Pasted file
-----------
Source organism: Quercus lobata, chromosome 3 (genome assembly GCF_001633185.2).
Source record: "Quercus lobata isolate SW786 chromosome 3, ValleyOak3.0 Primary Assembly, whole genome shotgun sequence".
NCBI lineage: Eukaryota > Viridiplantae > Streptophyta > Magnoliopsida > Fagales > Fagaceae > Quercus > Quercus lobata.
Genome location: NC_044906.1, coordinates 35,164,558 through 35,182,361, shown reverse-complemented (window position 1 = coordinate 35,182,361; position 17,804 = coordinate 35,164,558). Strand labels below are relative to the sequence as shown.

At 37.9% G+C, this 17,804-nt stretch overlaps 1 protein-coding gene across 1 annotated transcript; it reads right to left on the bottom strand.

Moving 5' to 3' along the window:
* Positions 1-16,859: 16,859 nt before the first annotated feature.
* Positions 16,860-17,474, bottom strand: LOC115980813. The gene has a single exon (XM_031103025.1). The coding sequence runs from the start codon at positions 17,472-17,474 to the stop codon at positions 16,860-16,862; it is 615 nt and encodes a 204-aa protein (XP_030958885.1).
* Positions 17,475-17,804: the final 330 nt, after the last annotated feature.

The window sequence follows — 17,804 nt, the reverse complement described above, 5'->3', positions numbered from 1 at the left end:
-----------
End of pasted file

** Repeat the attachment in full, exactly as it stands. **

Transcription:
Source organism: Quercus lobata, chromosome 3 (genome assembly GCF_001633185.2).
Source record: "Quercus lobata isolate SW786 chromosome 3, ValleyOak3.0 Primary Assembly, whole genome shotgun sequence".
NCBI lineage: Eukaryota > Viridiplantae > Streptophyta > Magnoliopsida > Fagales > Fagaceae > Quercus > Quercus lobata.
Genome location: NC_044906.1, coordinates 35,164,558 through 35,182,361, shown reverse-complemented (window position 1 = coordinate 35,182,361; position 17,804 = coordinate 35,164,558). Strand labels below are relative to the sequence as shown.

At 37.9% G+C, this 17,804-nt stretch overlaps 1 protein-coding gene across 1 annotated transcript; it reads right to left on the bottom strand.

Moving 5' to 3' along the window:
* Positions 1-16,859: 16,859 nt before the first annotated feature.
* Positions 16,860-17,474, bottom strand: LOC115980813. The gene has a single exon (XM_031103025.1). The coding sequence runs from the start codon at positions 17,472-17,474 to the stop codon at positions 16,860-16,862; it is 615 nt and encodes a 204-aa protein (XP_030958885.1).
* Positions 17,475-17,804: the final 330 nt, after the last annotated feature.

The window sequence follows — 17,804 nt, the reverse complement described above, 5'->3', positions numbered from 1 at the left end: